This week, Britain’s security and intelligence agencies have been urged by MPs to engage in cyber attacks against enemy states in a report released by The Intelligence and Security Committee (ISC).
The report encourages using programs such as the Stuxnet virus which targeted Iran’s nuclear in the interests of Britain’s national security. It also stated that it was not enough to just defend against cyber attacks, recommending the use of covert operations to disrupt the computer networks of those targeting the UK.
While it’s clear that cyber war seems likely, pushing for the active disruption of ‘enemy’ networks may be a step too far. It’s undeniable that more needs to be done in the way of Britain’s cyber defence, and that security and intelligence organisations must take urgent action to boost security and ensure that any vulnerabilities are immediately addressed and remediated.
However, the report calls for hostile ‘active defence’ mechanisms such as interfering with the systems of people trying to hack into British networks.
Rather than engaging in such antagonistic pre-emptive cyber attacks – which would no doubt only incite more damaging and sophisticated attacks on the UK’s cyber infrastructure – the move to an ‘active defence’ system simply requires truly proactive protection of Britain’s own networks.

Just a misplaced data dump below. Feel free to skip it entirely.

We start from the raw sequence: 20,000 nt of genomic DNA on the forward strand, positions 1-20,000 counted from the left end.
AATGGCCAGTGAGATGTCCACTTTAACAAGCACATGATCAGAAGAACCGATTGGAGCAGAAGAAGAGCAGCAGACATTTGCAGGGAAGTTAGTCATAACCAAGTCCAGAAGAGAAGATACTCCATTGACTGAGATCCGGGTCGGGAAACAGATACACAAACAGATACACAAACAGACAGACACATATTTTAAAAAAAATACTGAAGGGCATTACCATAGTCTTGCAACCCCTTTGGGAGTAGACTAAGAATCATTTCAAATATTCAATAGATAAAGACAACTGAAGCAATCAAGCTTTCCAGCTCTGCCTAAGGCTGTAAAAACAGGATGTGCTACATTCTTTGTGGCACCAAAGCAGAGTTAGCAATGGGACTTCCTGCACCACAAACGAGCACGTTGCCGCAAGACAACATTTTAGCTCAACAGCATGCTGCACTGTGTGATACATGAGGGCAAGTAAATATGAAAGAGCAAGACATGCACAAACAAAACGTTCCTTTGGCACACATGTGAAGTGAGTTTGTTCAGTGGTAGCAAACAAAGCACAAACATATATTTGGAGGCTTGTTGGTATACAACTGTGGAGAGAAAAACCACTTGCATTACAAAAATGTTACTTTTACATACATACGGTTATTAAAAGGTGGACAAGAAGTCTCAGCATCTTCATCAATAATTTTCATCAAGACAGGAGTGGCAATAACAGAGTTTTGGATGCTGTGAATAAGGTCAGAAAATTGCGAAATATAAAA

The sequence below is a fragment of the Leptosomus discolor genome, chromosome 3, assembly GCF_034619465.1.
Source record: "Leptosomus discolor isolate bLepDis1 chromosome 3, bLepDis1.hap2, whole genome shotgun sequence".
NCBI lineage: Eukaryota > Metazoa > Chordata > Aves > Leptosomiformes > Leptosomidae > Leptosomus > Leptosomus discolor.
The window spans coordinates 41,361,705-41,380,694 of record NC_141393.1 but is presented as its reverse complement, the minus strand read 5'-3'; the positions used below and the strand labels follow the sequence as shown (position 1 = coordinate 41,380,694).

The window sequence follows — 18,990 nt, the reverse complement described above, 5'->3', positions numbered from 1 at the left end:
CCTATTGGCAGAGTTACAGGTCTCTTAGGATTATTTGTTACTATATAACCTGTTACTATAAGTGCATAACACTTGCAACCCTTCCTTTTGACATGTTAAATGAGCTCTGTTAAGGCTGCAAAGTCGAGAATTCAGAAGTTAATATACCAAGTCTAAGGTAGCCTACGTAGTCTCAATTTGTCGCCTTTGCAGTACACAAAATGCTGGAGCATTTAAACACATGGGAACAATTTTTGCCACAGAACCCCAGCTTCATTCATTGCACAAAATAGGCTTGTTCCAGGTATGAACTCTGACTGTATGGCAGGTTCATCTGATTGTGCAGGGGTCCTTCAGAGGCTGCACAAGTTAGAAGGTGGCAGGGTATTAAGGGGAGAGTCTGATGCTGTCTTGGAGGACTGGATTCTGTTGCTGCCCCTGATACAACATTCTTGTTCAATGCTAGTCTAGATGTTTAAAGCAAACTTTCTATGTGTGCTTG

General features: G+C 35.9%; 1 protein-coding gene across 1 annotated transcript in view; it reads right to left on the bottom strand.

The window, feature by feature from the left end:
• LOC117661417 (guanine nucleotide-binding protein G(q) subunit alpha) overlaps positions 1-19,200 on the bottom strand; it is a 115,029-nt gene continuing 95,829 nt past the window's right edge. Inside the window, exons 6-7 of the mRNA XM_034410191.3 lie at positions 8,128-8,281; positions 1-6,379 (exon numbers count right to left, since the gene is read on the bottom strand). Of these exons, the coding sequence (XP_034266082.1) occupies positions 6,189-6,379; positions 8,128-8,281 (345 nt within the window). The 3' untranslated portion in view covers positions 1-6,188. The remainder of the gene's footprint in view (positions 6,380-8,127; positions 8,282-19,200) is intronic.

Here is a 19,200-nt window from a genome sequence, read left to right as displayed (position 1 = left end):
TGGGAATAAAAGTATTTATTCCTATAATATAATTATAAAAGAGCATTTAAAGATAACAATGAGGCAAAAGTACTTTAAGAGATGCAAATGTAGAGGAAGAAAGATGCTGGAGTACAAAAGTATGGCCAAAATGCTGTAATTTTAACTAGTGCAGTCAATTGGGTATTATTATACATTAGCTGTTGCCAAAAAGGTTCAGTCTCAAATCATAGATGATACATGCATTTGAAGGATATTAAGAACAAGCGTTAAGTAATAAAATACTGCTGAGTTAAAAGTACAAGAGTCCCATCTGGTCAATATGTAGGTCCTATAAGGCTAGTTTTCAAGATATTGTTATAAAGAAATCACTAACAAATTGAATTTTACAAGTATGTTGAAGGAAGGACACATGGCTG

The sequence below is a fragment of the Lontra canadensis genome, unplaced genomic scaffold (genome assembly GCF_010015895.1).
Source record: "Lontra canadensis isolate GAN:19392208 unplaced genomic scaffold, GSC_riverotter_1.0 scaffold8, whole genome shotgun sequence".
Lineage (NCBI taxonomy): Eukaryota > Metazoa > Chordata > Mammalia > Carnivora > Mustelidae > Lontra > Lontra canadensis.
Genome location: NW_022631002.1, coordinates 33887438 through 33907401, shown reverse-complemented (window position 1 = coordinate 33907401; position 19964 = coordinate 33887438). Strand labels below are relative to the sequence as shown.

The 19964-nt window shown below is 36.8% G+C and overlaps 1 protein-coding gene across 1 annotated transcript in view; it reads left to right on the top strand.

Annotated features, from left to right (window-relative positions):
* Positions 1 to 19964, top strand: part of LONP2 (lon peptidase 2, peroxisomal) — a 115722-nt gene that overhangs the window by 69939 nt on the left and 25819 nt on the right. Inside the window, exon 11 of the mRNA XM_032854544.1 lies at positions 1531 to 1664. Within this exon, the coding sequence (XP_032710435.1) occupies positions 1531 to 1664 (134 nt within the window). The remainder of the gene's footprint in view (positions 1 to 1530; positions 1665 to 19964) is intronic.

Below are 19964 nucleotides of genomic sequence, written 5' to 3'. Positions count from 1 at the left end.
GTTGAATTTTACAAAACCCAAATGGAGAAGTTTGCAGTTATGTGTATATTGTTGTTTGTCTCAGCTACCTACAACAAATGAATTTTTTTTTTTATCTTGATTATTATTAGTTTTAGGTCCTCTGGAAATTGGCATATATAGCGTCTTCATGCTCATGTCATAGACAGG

Traditionally, protection of IT systems meant the deployment of perimeter defences such as anti-virus software. However, such defences have increasingly proven inadequate in securing IT systems.
Rather than just keeping threats out, ‘active’ cyber security measures now require continuous, protective monitoring of every single event that occurs across networks to ensure that even the smallest intrusion or anomaly can be detected before it becomes a bigger problem for all.
As such, instead of blindly attacking potential perpetrator’s networks, Britain’s cyber security depends on the ability addressing any potential threats in real time. This enables proactive identification, isolation and remediation of any potential cyber threats the moment that they occur.
Furthermore, having such an in-depth insight into IT networks also gives organisations the actionable intelligence to effectively conduct forensic investigations into cyber attacks. Unfortunately, even once a cyber breach has been remediated and any potential damage minimised, there often remains an enormous amount of uncertainty and speculation surrounding the origins of the attack and attackers, which plays a large role in inciting further cyber aggression.
Further forensic analysis of the breach is often required to attribute cyber attacks, insight which traditional point security solutions cannot provide. As such, only with this holistic, 360 degree network visibility can attacks be accurately attributed to the correct perpetrators, and serious mistakes avoided.